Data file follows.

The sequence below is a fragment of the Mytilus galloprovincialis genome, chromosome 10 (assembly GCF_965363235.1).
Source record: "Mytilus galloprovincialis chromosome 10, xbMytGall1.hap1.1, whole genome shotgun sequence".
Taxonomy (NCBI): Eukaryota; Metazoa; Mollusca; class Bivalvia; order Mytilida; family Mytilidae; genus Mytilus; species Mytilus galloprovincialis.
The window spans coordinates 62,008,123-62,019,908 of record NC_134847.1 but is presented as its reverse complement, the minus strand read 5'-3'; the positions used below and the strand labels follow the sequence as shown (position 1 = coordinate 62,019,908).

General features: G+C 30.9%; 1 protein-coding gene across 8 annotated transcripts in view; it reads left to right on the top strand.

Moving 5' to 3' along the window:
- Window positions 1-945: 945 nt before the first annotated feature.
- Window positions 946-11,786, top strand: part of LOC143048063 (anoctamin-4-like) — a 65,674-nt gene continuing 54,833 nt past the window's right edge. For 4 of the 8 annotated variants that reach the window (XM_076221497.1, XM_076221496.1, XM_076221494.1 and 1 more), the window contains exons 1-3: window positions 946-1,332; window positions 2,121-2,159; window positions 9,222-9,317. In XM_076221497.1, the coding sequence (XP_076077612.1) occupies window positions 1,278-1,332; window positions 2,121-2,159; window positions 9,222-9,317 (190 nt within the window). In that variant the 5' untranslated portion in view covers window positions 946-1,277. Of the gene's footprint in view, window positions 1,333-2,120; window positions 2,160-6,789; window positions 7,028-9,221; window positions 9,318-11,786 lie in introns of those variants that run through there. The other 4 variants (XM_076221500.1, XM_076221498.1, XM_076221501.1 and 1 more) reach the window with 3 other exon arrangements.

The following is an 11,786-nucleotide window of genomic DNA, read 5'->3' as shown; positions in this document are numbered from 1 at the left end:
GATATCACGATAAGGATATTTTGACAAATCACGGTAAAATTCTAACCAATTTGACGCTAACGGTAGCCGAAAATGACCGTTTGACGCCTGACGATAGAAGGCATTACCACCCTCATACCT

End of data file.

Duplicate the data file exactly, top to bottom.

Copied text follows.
The sequence below is a fragment of the Mytilus galloprovincialis genome, chromosome 10 (assembly GCF_965363235.1).
Source record: "Mytilus galloprovincialis chromosome 10, xbMytGall1.hap1.1, whole genome shotgun sequence".
Taxonomy (NCBI): Eukaryota; Metazoa; Mollusca; class Bivalvia; order Mytilida; family Mytilidae; genus Mytilus; species Mytilus galloprovincialis.
The window spans coordinates 62,008,123-62,019,908 of record NC_134847.1 but is presented as its reverse complement, the minus strand read 5'-3'; the positions used below and the strand labels follow the sequence as shown (position 1 = coordinate 62,019,908).

General features: G+C 30.9%; 1 protein-coding gene across 8 annotated transcripts in view; it reads left to right on the top strand.

Moving 5' to 3' along the window:
- Window positions 1-945: 945 nt before the first annotated feature.
- Window positions 946-11,786, top strand: part of LOC143048063 (anoctamin-4-like) — a 65,674-nt gene continuing 54,833 nt past the window's right edge. For 4 of the 8 annotated variants that reach the window (XM_076221497.1, XM_076221496.1, XM_076221494.1 and 1 more), the window contains exons 1-3: window positions 946-1,332; window positions 2,121-2,159; window positions 9,222-9,317. In XM_076221497.1, the coding sequence (XP_076077612.1) occupies window positions 1,278-1,332; window positions 2,121-2,159; window positions 9,222-9,317 (190 nt within the window). In that variant the 5' untranslated portion in view covers window positions 946-1,277. Of the gene's footprint in view, window positions 1,333-2,120; window positions 2,160-6,789; window positions 7,028-9,221; window positions 9,318-11,786 lie in introns of those variants that run through there. The other 4 variants (XM_076221500.1, XM_076221498.1, XM_076221501.1 and 1 more) reach the window with 3 other exon arrangements.

The following is an 11,786-nucleotide window of genomic DNA, read 5'->3' as shown; positions in this document are numbered from 1 at the left end:
GATATCACGATAAGGATATTTTGACAAATCACGGTAAAATTCTAACCAATTTGACGCTAACGGTAGCCGAAAATGACCGTTTGACGCCTGACGATAGAAGGCATTACCACCCTCATACCT